TBL writes "The Web evolved into a powerful, ubiquitous tool because it was built on egalitarian principles and because thousands of individuals, universities and companies have worked, both independently and together as part of the World Wide Web Consortium, to expand its capabilities based on those principles."
Certainly, in part, but the potential for profit played no small part in motivating most of those involved, who shared that egalitarian vision only insofar as it served their own proprietary purposes. For example, contending browser vendors attempted to push through their own extensions to the initial standards, with an eye to reaping licensing fees for their use.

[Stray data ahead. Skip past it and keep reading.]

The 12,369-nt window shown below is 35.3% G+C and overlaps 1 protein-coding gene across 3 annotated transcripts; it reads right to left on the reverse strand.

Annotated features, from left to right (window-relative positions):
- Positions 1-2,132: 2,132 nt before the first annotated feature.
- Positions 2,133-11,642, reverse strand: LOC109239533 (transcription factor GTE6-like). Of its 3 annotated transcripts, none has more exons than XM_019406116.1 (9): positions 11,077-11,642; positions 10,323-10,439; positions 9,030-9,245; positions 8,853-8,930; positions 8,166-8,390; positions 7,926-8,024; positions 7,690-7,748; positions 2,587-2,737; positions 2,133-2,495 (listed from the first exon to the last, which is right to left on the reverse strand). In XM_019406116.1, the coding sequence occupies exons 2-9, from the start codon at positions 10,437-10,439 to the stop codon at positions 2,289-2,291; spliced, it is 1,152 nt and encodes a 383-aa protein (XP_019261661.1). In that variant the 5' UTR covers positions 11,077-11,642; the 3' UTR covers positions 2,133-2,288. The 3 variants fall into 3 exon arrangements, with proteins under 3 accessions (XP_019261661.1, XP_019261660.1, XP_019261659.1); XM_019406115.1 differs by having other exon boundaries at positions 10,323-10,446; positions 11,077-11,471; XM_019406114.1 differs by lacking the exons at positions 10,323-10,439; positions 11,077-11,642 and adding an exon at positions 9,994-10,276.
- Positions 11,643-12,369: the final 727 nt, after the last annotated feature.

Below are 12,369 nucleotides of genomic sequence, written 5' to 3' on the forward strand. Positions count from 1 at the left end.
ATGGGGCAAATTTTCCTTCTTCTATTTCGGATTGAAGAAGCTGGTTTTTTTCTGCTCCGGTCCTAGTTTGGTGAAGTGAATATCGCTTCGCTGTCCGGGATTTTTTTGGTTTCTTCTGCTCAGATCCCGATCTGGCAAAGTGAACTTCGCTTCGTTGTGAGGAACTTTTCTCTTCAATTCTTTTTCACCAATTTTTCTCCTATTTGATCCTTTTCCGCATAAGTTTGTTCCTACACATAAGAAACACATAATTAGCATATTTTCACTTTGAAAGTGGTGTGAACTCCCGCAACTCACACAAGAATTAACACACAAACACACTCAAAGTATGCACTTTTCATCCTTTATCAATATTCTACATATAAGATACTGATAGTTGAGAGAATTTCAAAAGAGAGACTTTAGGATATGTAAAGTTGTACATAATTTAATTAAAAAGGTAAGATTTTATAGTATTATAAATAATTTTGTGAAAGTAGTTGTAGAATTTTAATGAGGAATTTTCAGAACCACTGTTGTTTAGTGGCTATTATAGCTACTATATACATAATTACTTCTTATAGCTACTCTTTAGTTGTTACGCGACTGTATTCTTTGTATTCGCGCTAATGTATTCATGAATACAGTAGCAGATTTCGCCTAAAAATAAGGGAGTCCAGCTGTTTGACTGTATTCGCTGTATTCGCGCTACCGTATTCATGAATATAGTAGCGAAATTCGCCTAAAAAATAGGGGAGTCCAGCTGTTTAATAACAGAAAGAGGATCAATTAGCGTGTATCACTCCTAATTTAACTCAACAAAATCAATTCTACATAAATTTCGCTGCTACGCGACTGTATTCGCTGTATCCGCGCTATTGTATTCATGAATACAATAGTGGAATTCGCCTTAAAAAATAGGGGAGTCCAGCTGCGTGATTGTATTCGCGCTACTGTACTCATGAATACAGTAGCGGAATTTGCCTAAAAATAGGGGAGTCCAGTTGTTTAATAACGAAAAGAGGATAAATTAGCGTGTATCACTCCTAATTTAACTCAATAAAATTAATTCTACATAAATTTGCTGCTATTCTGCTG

It's testimony to the purity of TBL's own motivation that he can still see the development of the Web in such terms, and apparently believe that it is only recently succumbing to the taint of divisive commercial interests, but, as well informed as his view undeniably is, it fails the test of objectivity.
There was never any chance that the Web could grow as it has while existing in isolation from such influences. The best possible outcome would be if the Web continues to make provision for the unencumbered exchange of information and opinion, alongside the walled gardens and pay-to-play sites, far into the future.